Very rare WW2 Kriegsmarine Imperial War Ensign Flag (Reichskriegsflagge)
The history of the War Flag began shortly after the creation of the North German Confederation in 1866. This confederation was comprised of many of the smaller Germanic states formed after the end of the Napoleonic Wars in Europe, with the Kingdom of Prussia acting as the leading state. It basically consisted of all the German states north of the river Main. Its head of state was the Prussian King Wilhelm I.
For the newly established country, it was necessary to create a National Civil Flag as well as a military War Flag. While for the National flag the colours Black-White-Red in a horizontally striped version were chosen, the War Flag looked somewhat different. It was decided that the War Flag must contain a black “Scandinavian Cross”. Such a black cross on a white field had already been the symbol of the “Teutonic Knights” in the 12th Century. The Commander-in-Chief of the North German Navy was Adalbert of Prussia, and he was very interested in flag creations. So he made the first attempt to design a War Flag. This flag design contained three very important Germanic symbols: the Scandinavian cross, the National colours and the Prussian Eagle.
King Wilhelm did agree to the draft, but with one exception: He insisted on adding the Iron Cross that had been part of the War Flag of Prussia since 1818. So the eagle was moved to the intersection of the Scandinavian cross and put on a white disk, while the Iron Cross was set on the white stripe of the National Colours.
The Imperial War Ensign was adopted by the German armed forces on 4 July 1867 and was first hoisted on ships of the North German Navy on October 1, 1867.
There was a minor change made to the eagle in 1892 and to the cross in 1903. It is alleged that the change in 1903 was due to an incident in which a Russian warship mistakenly raised the British white ensign to salute a German naval squadron.
The wonderful flag for sale is a later example which was manufactured between 1903 to 1919 by renowned German flag manufacturer Bonner Fahnenfabrik of Bonn, who were situated on the banks of the River Rhine in Germany.
After Germany’s defeat in WW1 and the subsequent fall of its monarchy, the flag was flown for political and sentimental reasons in the following years. The leadership of the German Navy was still conservative and did not accept the new republican design introduced in September 1919. They refused to hoist the new version and insisted upon the continued use of the old Imperial War Flag of the German Empire. Because of this, the republican design – although produced to some extent – was never used and hoisted on a German warship or anywhere else. The navy continued displaying the Imperial War Flag. On January 1, 1922, an entirely new design replaced the War Flag of the German Empire.
From 1926-1944, the 1903 ensign was raised by the ships of the German Navy on 31 May of each year to commemorate the Battle of Jutland
Many right wing fractions and groups continued to use the Imperial War Flag after 1919 in order to show their political attitudes. This practice has continued down to the present day in Germany.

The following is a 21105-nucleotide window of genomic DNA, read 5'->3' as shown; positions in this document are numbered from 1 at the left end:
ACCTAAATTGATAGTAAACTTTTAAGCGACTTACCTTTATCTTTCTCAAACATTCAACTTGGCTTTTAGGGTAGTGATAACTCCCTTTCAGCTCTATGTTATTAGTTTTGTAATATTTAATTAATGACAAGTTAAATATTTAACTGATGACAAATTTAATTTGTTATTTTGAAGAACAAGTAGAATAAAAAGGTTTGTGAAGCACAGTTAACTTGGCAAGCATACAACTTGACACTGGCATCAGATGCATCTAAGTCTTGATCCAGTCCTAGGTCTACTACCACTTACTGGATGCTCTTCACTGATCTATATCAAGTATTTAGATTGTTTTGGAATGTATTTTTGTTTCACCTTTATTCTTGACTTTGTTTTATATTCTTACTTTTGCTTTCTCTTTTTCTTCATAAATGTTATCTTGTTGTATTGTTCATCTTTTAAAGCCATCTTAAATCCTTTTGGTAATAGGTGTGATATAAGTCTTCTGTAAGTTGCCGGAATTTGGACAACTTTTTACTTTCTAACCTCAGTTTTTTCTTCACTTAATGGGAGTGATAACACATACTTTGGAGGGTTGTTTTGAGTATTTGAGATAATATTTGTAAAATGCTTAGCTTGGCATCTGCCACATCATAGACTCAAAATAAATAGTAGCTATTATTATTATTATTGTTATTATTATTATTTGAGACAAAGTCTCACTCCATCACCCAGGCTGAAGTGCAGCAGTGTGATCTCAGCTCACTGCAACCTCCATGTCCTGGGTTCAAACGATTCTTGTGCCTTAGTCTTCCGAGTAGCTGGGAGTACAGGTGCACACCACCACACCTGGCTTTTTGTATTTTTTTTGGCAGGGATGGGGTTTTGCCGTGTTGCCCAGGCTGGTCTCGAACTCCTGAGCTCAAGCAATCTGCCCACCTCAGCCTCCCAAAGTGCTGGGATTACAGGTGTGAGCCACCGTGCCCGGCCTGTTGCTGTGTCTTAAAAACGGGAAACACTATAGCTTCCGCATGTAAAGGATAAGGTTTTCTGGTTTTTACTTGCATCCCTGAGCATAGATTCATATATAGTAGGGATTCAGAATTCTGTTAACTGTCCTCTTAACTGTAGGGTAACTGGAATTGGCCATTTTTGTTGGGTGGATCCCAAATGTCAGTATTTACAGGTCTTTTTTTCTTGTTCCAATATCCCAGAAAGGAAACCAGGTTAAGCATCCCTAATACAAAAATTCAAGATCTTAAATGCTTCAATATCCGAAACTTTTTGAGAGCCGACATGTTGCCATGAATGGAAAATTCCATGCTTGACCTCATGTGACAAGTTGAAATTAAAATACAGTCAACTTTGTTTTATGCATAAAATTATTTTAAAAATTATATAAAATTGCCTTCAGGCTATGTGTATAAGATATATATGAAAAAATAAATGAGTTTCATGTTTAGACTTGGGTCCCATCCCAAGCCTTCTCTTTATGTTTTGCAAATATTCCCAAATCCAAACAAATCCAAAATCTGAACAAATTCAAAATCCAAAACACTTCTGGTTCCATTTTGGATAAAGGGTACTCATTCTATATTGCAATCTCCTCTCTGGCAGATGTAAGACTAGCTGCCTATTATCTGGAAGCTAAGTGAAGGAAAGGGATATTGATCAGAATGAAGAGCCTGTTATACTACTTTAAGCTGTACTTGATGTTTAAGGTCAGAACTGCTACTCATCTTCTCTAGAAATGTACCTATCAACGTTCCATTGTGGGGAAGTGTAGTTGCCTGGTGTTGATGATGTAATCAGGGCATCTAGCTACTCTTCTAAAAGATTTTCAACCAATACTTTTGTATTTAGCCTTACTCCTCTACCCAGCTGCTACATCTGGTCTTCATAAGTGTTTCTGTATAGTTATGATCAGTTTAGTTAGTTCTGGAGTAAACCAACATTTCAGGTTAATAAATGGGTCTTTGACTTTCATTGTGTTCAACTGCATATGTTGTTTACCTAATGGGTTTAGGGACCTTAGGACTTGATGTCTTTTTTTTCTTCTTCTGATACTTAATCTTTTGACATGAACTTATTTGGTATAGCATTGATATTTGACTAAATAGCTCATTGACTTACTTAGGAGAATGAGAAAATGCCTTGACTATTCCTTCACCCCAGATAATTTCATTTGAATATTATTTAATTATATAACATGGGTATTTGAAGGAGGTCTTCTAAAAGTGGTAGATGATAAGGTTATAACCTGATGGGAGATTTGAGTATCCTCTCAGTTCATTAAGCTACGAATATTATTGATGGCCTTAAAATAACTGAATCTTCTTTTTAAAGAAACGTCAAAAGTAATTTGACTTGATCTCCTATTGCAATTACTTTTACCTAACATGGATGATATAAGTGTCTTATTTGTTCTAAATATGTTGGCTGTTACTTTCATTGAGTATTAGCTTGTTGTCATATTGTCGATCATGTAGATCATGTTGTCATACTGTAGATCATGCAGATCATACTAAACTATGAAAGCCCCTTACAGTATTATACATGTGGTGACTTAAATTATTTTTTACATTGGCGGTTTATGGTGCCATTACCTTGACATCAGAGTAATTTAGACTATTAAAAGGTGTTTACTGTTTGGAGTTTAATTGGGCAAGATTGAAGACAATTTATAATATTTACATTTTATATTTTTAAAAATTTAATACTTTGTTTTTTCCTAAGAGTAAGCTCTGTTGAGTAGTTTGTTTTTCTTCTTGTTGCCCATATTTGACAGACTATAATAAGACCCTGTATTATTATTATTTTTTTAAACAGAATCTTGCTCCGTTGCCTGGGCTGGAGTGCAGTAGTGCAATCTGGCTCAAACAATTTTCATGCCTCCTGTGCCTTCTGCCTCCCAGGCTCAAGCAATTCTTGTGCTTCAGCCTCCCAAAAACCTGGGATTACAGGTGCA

The Kriegsmarine Imperial War Flag comes with some remarkable history and provenance in that it was captured from a German ship harboured in Goes, South Beveland, Holland in early January 1945 by a Sgt Fred Larkin who was attached to 48th Royal Marine Commando. The flag is accompanied by a signed hand written note from Sgt Larkin’s platoon commander who confirms the capture of the flag by Sgt Larkin.
The British Commandos were formed in 1940 by the order of Winston Churchill, the British Prime Minister. He called for specially trained troops that would “develop a reign of terror down the enemy coast”. At first they were a small force of volunteers who carried out small raids against enemy occupied territory, but, by 1943, their role had evolved into lightly equipped assault Infantry that specialised in spearheading amphibious landings
The Royal Marine Commandos, like all British Commandos, went through the six-week intensive commando course at Achnacarry. The course in the Scottish Highlands concentrated on fitness, speed marches, weapons training, map reading, climbing, small boat operations and demolitions both by day and by night.
No. 48 (Royal Marine) Commando was formed in March 1944 and was the last commando unit formed during the Second World War. The battalion sized formation was assigned to the 4th Special Service Brigade and served in North West Europe, taking part in the Normandy landings and operations around Ostend and Antwerp.
No. 48 (Royal Marine) Commando, together with all the army commandos and some Royal Marine commandos, was disbanded in 1946 and the commando role was taken over by the Royal Marines. However, the present day Parachute Regiment, Special Air Service and Special Boat Service can all trace their origins to the Commandos.
Good original examples of such with accompanying provenance are extremely rare and are highly sought after by military collectors and enthusiasts.